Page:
Begin by setting aside at least 20 percent of your income each month into a retirement vehicle. This can be a SEP-IRA, sometimes called a “Self-Employed Pension.” These may have different names, but the point is that you can save much more than the $5,500 ($6,500 if you are older than 50 years) per year that is allowed in Individual Retirement Accounts (IRAs). If you are going to use an IRA, then consider a Roth. This post-tax money is going to be needed to help lessen taxes later on.

Next, if you have 0-2 employees, consider a personal private pension. This can allow you to set aside tens of thousands of dollars per year, all pre-taxes. This is exactly what it sounds like, your own private pension. You get to decide when and how much you want to withdraw. It can provide a lot of flexibility, but if you start it, be prepared to continue for at least five years. Canceling early means the IRS can add tax penalties, which can be high.

You may also want a standard 401(k) plan that allows you thousands of dollars to be deferred each year and has simpler administration requirements than a pension plan. You can hire a company and they handle everything except the funding.

Finally, the ability for you to deposit larger and unequal payments into a plan for later income may be a feature you need. This flexibility is found in utilizing a cash value life insurance policy. By adding money to this policy, where the emphasis is on tax-free supplemental retirement income later, you can lessen the death benefit portion. Consequently, this lessens your cost. These policies are contracts and can offer benefits that include long-term care, critical illness, and chronic illness riders. These “living benefits” can often come at an additional cost, so look at the fine print.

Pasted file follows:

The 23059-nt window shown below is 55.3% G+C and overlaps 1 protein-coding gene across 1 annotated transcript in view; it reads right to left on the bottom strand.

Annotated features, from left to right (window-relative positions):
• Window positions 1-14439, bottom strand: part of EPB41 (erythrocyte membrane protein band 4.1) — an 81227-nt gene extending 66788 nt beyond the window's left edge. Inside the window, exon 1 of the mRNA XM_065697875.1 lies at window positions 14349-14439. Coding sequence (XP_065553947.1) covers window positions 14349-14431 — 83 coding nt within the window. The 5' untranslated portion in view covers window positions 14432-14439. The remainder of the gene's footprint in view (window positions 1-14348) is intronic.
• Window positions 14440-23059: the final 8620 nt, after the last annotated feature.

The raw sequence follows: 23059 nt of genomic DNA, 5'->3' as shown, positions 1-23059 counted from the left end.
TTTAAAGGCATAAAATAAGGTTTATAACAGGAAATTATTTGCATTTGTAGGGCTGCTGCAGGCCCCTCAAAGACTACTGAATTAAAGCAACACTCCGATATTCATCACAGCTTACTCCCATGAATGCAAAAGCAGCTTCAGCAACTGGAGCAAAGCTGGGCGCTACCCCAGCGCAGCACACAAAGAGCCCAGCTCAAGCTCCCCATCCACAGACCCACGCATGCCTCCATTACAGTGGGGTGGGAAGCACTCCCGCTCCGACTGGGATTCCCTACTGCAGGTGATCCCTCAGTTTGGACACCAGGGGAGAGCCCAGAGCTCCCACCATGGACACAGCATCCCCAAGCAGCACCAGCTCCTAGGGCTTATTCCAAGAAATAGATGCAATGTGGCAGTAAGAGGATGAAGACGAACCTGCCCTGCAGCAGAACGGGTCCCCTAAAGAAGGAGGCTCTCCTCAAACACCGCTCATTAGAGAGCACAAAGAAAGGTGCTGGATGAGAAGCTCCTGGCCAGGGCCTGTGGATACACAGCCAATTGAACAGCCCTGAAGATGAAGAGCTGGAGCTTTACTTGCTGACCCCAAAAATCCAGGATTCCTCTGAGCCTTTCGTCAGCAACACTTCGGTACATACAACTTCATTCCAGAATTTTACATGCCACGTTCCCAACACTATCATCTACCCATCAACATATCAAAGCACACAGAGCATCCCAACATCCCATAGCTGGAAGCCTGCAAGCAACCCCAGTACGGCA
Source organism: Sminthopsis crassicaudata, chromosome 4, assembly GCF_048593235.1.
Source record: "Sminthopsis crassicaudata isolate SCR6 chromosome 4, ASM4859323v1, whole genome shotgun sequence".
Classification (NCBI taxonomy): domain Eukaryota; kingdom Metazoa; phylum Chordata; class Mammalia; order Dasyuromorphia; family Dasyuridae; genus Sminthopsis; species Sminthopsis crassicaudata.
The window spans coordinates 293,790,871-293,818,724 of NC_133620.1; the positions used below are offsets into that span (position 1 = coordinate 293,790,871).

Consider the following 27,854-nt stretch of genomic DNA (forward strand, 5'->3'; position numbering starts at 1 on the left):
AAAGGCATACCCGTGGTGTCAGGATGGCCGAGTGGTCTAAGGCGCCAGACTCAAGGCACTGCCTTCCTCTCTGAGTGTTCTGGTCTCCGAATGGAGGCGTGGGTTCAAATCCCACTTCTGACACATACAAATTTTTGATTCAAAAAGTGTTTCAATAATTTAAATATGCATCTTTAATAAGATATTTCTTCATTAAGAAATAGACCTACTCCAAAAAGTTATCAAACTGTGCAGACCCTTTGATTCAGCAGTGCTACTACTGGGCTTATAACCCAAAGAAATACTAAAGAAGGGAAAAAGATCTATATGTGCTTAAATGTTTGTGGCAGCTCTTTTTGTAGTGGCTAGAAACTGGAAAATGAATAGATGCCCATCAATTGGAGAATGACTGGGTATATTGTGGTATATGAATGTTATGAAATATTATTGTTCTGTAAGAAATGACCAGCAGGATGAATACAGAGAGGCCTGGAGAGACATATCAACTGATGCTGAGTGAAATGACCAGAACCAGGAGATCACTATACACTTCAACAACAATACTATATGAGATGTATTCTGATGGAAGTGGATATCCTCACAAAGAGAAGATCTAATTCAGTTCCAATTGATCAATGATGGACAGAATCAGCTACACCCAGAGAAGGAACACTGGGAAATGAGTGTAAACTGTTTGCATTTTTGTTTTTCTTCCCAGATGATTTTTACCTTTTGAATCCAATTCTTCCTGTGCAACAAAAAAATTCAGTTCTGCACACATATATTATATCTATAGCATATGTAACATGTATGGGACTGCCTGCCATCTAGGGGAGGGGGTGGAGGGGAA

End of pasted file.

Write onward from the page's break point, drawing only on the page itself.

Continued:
If you are looking for a straight life insurance policy, you still cannot go wrong with a term life insurance plan. Buy as much as you can afford and for as long as you are able. Shop around and look at all of the policies’ features and benefits. Price is not always an indicator of the best policy for your needs.

By protecting your business income when you are working, you allow time for your business to grow and eventually make you money for the rest of your life. Your retirement is not an event, it is a lifestyle. If you are ill or cannot work, the riders in the insurance policies described above can help. But if you are like most small business owners, you put yourself last, behind your employees and customers. That means you’re waiting to save for your own retirement. Well, “later” may never come, so start now.

Arif Halaby is a Certified Estate Planner in California and President/CEO of Total Financial Solutions, Inc., a financial and insurance services company in Santa Clarita with offices extending to the San Fernando Valley, Simi Valley, and Antelope Valley. Contact: 661-753-9683.

Local Elks Lodge Celebrating 50 Years

| Community | November 3, 2017

by Phyllis Walker

The public is welcome to attend the 50th Anniversary Dinner Celebration for Elks Lodge 2379 on Saturday evening, November 18, 2017.

Community leaders chartered Elks Lodge 2379 on November 15, 1967 and Elks members have been caring and sharing in the Santa Clarita Valley since that time. Today, 700 local Elks members work together to honor our veterans for their service to our country, honor our flag, offer scholarships, recognize and honor exceptional individuals in the community, support two Cub Scout packs, Boy Scout Troop 2379 and a Venture Crew, provide dictionaries to third grade school children, and ongoing fun and family gatherings. The monthly calendars are filled with events and sharing for people of all ages in the community.